This is my latest blogpost on the Omni-Channel Paradox that was published on AdExchanger’s Brand Aware section. Take a read:
Brands have as much of a chance of driving frictionless omnichannel consumer experiences as a Formula One race car driver trying to win a race on flat tires.
The very model and capabilities used to make the experience omnichannel and seamless is its biggest roadblock. We are trying to create connected experiences using a massively fragmented ecosystem spanning data and technology, agencies and media management, and organizational and operating models. With all the disruption within the digital landscape putting the consumer at the center and in full control, the consumer has effortlessly become omnichannel while brands still struggle with being multichannel, at best.
Yes, there have been instances of brands enabling connected seamless experiences, but they are far and few, limited to specific campaigns or programs that may have lasted just a few weeks or months, but nothing that is “always on.”
What is preventing this from happening? Fragmentation. It exists in these core areas:
Fragmentation in the data and marketing technology ecosystem
The simplest way to explain this is by looking at one of the many marketing technology infographics, such as the Transit Map from Gartner. This is a great depiction of the innovation that has happened, including the speed at which new startups and capabilities have come to the market.
Yet it also highlights a fragmented and isolated set of technology capabilities that rarely integrate and talk to each other. The data being captured by these technologies is naturally isolated as well. Consumer data is increasingly distributed across paid, owned and earned media, making it impossible for brands to leverage a “universal consumer” perspective that is agnostic of channels, media and data sources.
Fragmentation in agency operations
Brands hire specialized agency partners to manage isolated experiences across media channels. A breakdown of this service offering is a result of a silo approach to handle media and channels. Search management, for example, may be broken down across individual agencies, such as paid, organic and etailer. The media may be managed and optimized separately across paid, owned and earned. Ecommerce is handled outside of the digital scope, while shopper marketing and sales are cut off from digital.
If brands do engage a single agency across channels, the service model within the agencies will enforce a fragmented operating structure. They lack a horizontal cross channel model and perspective that is consumer-focused, as opposed to being channel-focused.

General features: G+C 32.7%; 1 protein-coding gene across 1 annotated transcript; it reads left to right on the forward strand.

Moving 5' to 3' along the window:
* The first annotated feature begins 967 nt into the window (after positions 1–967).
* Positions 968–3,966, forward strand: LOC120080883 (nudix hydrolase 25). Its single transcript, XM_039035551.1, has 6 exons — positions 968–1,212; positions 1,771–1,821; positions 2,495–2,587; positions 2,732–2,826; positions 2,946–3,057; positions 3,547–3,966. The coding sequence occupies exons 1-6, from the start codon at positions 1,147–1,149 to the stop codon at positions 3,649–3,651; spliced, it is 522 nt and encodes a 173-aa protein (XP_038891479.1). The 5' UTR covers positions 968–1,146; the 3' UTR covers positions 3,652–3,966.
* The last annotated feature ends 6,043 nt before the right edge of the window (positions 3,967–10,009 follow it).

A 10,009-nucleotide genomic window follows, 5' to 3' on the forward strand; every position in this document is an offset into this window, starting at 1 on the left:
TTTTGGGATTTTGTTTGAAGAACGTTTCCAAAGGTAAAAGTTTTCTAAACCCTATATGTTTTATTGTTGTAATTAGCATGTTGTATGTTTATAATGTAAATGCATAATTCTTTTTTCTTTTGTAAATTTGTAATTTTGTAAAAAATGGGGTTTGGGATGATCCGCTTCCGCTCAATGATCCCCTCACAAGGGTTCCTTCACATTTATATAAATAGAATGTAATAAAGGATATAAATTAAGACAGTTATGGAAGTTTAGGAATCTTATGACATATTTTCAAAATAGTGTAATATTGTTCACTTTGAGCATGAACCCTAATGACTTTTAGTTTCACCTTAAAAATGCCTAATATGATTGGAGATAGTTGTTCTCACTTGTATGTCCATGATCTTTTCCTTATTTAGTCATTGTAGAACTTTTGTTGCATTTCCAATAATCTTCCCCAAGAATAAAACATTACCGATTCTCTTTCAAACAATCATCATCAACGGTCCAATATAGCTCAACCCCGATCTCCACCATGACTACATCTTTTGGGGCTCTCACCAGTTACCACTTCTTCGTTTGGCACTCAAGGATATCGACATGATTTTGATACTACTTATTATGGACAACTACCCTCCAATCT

Fragmentation in organizational and operating models
Operating with isolated organizational models across marketing, technology, sales, ecommerce, media and other areas is the most foundational challenge in driving omnichannel experiences. These experiences in many ways are a reflection of how brands are organized. The inability for different units to collaborate and converge is a detriment to seamlessly engaging the consumer across different touch points, especially with the pace at which she jumps from one touch point and channel to the other.
How do you overcome this fragmentation? There may not be a simple answer that works for everyone. At their core, however, organizations need to drive convergence across the entire operating model. That includes all organizational models, data, technology, people skills and capabilities.
In many ways it is adopting a startup mindset where a lack of resources leads to an organizational convergence using three key principles:
1. A consumer-obsessed view
Converge towards the consumer, making her equally important to all parts of the organization, regardless of their core capability. Driving consumer experiences and owning consumer engagement is no longer just a marketing prerogative. I explain this in more detail in my blog post – Marketing in an Era of Convergence
2. From isolation to collaboration
These circles can or should no longer live in isolation. This is true whether it is sales and marketing, marketing and technology, or marketing and finance. Either way, the objectives, drivers and imperatives for all these organizational units are overlapping more than ever before.
3. Move from T-shaped to Pi-shaped mindsets
I wrote about the modern marketer in one of the recent posts on my blog – DNA of a Modern Marketer. The notion of “marketing technologists” is the perfect example to illustrate what I mean: Brands and organizations can no longer win the race with people who have one-track minds. While specialization and deep expertise is key, that knowledge and understanding cannot be compartmentalized in just one area.
Some may argue that this is a bit of an exaggeration, but there is no denying that as the consumer landscape matures, the need for convergence will no longer be an option, but a necessity to survive.
For brands it will be a choice: a fast-paced convergence or gradual loss of market share.